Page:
Good nutrition is a critical part of overall health. The food we eat provides the fuel for our minds and bodies affecting how we think and feel. The importance of good nutrition is highlighted in March through the recognition of National Nutrition Month. This month-long observance has been celebrated since the early 1980s as a way to encourage people to make informed food choices and develop sound eating and activity habits.
While blogs and education resources about nutrition and healthy food choices abound, access to healthy foods continues to be a struggle for many.
According to Hunger Solutions Minnesota, one in 10 households in the state struggle with food insecurity. This means they lack consistent access to enough food needed to live an active, healthy life. To put that in perspective, if every individual in Minnesota who was struggling with food insecurity lived in one place, it would nearly replace the populations of both Minneapolis and St. Paul.
This is a sizable problem with real health and environmental consequences.
One local organization working to reduce this problem is Twin Cities Food Justice (TCFJ). TCFJ is a nonprofit working to reduce food waste and hunger in the Twin Cities by being a link between those willing to help and those in need. The volunteer-led organization picks up fresh produce and bread that would otherwise be wasted and brings it to hunger-relief organizations that can distribute it to individuals and families in need.
In 2016, TCFJ volunteers rescued nearly 12,000 pounds of food. That number grew over 300% to nearly 40,000 pounds of food rescued in 2018, and it shows no signs of slowing. Strong partnerships with South Minneapolis organizations such as Seward Co-op, the Kingfield and Nokomis Farmers Markets, AIOIC, Augsburg Campus, Brian Coyle Community Center, Community Emergency Service, Division of Indian Work, and the Aliveness Project have helped fuel this growth.
While other larger food rescue organizations exist in the Twin Cities, TCFJ is one of the few that is willing to work with smaller donors. Food rescues at local co-ops and bakeries can be as small as 15 pounds one week and then swell to over 250 pounds the next week. These food donations are immediately delivered to local food shelves, community kitchens and other organizations that provide the food to people in need.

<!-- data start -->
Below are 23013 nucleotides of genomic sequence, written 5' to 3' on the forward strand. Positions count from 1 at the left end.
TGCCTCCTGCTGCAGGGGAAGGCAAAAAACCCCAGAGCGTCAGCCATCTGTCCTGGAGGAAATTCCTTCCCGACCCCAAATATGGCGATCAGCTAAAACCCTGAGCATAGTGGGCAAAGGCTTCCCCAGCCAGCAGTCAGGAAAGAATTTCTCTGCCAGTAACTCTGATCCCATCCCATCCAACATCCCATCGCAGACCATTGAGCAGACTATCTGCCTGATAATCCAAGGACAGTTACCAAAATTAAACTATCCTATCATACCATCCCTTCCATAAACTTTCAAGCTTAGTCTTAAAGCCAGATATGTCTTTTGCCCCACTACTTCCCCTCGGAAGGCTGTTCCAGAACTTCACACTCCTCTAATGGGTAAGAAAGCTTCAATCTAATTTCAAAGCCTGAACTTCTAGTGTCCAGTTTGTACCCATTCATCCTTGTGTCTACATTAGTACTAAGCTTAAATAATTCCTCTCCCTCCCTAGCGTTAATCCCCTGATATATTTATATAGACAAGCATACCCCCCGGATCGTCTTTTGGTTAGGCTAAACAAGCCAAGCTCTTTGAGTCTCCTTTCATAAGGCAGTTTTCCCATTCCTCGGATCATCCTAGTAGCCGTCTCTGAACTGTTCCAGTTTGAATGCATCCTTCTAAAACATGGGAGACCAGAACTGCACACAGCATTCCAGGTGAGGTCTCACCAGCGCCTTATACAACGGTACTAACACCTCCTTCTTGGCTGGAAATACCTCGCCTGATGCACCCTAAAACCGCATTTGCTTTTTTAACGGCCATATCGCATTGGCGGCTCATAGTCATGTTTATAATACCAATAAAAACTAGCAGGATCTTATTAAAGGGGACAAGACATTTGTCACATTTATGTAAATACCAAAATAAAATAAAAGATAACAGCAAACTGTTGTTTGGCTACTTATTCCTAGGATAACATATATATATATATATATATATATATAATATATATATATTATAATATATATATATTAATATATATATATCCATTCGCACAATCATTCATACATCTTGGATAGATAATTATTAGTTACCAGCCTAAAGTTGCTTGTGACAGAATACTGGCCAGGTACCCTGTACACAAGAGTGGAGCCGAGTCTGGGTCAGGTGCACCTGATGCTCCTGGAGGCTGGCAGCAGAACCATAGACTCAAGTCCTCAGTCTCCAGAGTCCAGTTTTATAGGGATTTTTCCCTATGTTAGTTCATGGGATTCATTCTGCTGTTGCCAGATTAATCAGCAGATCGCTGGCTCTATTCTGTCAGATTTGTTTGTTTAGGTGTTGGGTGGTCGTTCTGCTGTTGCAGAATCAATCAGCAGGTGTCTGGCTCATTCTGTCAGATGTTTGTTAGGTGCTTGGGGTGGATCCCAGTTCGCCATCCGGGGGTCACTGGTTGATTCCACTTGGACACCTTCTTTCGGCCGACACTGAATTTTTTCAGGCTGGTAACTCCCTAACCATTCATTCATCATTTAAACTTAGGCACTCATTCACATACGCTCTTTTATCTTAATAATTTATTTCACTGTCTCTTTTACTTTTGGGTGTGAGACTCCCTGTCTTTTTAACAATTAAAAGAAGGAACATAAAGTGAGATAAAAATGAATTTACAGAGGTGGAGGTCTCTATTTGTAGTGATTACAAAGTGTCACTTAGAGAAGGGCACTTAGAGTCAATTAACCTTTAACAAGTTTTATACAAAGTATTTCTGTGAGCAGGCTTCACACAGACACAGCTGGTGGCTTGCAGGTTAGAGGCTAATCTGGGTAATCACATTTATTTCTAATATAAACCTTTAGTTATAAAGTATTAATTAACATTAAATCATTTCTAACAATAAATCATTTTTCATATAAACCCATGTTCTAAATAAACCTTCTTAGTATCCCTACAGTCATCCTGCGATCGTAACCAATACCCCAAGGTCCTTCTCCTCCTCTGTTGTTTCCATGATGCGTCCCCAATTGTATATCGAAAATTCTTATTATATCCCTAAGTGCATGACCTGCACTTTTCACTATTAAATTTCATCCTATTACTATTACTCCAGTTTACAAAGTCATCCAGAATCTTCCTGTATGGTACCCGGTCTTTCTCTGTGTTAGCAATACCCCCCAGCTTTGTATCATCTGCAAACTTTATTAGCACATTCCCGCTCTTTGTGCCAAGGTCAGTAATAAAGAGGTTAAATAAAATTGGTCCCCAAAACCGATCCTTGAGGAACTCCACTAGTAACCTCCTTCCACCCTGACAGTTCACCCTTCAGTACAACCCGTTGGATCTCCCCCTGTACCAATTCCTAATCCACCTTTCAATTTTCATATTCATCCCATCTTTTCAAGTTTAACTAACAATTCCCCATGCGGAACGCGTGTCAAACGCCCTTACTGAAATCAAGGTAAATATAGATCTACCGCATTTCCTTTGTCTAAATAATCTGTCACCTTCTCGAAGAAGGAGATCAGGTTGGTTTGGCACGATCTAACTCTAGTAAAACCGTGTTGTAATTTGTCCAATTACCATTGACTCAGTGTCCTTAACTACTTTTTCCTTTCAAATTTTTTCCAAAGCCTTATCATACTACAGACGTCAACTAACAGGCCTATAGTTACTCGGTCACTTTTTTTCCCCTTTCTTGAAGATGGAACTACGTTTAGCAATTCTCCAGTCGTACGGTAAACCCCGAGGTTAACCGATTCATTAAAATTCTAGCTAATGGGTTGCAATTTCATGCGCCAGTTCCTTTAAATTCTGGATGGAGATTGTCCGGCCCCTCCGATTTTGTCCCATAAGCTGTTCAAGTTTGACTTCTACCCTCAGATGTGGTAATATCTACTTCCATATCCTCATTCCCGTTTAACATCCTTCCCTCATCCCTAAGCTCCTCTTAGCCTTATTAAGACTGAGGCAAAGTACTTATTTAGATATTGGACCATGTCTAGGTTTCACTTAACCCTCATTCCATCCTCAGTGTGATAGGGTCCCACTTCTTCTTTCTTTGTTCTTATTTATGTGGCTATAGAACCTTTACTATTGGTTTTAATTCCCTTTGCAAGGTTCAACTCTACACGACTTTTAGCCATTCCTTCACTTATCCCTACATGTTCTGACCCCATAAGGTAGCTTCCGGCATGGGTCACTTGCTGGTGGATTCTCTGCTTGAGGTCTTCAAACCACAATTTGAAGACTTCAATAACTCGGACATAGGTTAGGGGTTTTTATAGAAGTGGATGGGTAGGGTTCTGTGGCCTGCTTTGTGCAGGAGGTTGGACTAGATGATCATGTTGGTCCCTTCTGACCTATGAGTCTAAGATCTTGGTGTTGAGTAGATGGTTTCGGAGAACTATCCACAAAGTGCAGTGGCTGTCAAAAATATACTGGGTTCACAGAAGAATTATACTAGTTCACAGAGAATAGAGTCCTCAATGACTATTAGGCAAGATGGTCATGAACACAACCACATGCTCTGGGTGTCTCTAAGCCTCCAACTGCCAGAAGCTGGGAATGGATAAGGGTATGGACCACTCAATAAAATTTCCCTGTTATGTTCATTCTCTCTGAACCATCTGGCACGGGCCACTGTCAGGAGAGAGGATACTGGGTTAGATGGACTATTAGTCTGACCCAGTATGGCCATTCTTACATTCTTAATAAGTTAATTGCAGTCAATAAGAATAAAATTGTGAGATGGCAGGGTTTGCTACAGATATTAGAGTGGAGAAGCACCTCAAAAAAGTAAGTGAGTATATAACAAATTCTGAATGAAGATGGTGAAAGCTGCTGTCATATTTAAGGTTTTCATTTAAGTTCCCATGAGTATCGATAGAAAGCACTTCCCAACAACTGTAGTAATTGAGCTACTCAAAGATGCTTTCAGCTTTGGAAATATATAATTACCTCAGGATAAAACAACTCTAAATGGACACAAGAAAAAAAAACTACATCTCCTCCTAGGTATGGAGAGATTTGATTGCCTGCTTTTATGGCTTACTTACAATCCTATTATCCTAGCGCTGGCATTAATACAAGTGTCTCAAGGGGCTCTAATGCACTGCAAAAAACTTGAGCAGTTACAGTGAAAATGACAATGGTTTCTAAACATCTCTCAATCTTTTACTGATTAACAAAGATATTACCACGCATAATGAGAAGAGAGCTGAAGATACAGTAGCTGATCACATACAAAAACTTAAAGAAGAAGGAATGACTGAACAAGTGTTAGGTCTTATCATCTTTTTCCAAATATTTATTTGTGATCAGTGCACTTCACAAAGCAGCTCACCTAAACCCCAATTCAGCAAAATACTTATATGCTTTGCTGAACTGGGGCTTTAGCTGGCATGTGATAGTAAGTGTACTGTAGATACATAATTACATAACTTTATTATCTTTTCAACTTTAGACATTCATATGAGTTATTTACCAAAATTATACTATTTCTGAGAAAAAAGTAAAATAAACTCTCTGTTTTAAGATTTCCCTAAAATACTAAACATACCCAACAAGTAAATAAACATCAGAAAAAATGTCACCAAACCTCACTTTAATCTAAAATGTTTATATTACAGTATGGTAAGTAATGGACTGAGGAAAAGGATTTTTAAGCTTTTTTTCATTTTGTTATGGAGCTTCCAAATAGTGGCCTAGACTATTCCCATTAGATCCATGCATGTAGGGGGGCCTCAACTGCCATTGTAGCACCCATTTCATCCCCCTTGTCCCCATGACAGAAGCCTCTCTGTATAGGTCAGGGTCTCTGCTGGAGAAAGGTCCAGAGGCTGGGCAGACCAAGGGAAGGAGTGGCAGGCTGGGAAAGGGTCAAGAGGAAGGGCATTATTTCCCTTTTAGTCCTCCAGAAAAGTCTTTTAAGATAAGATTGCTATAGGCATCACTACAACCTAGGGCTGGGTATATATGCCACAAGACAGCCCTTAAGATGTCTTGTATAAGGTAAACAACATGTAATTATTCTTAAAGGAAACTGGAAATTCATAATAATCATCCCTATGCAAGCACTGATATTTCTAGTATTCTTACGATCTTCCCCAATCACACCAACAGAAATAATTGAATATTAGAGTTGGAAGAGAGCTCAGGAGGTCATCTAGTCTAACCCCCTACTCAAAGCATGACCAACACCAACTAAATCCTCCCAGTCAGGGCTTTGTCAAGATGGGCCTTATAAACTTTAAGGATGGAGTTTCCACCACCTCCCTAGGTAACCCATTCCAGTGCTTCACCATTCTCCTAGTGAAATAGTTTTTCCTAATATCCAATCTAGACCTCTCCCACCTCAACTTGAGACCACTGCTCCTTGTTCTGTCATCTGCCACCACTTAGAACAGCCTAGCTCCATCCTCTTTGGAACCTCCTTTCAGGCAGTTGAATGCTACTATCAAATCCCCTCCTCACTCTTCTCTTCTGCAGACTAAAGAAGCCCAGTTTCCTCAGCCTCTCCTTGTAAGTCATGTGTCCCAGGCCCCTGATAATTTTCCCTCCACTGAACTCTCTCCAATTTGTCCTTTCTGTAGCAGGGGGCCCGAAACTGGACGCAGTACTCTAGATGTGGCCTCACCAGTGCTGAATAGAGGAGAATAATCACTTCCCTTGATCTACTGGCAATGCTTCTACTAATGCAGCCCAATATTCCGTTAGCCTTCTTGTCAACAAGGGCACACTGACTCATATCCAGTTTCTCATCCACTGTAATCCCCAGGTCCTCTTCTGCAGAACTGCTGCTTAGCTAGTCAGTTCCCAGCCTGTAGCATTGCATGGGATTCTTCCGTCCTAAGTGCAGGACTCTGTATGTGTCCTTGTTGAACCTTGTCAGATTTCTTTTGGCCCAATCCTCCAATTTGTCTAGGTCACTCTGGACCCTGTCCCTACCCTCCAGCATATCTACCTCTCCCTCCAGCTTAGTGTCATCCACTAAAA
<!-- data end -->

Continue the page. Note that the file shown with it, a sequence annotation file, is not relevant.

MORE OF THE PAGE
With an eye toward sustainability, TCFJ intentionally works to coordinate food rescue routes so that volunteers are delivering food at locations in close physical proximity to the donor sites. For example, fresh produce rescued from Seward Co-op’s Friendship store on 38th Street is delivered to The Aliveness Project less than a half mile away every week. Several volunteers also choose to deliver the rescued food by bike, hauling the donations with TCFJ’s bike trailer.
TCFJ’s work reducing food waste saves more than just food. The health and environmental benefits of reducing food waste are profound. Research shows that healthy diets reduce morbidity and mortality, which lowers medical care costs, increases productivity and improves quality of life. And taking food waste out of the waste stream reduces methane gases created by food in landfills.
The importance of this type of work was even recently acknowledged in Minnesota Governor Tim Walz’s proposed state budget, which included a proposed $1.5 million biennial General Fund ongoing appropriation to help reduce the amount of food waste going to landfills.
As TCFJ continues to grow, additional partners and support are welcome. Any organization interested in donating or receiving fresh produce or bread can complete a simple online application at https://www.tcfoodjustice.org/partner-with-us. Volunteers interested in helping with food rescues are also needed and can complete an online application at https://www.tcfoodjustice.org/volunteer.
Food Facts by the Numbers:
*40% – Percent of food produced in America that never gets eaten, according to the National Resource Defense Council
*$165 Billion – Value of the food that Americans throw away each year
*20 – Pounds of food thrown away by each American every month
*131,950 – Number of food insecure individuals in Hennepin County, according to Feeding America
*117 Million – Number of American adults who have one or more preventable chronic diseases, many of which are related to poor quality eating patterns and physical inactivity, according to the U.S. Department of Health and Human Services.
Autumn is the current co-executive director of Twin Cities Food Justice. This is a VOLUNTEER role and no compensation is received.
Photo by Selena Salfen (selenasalfen.com)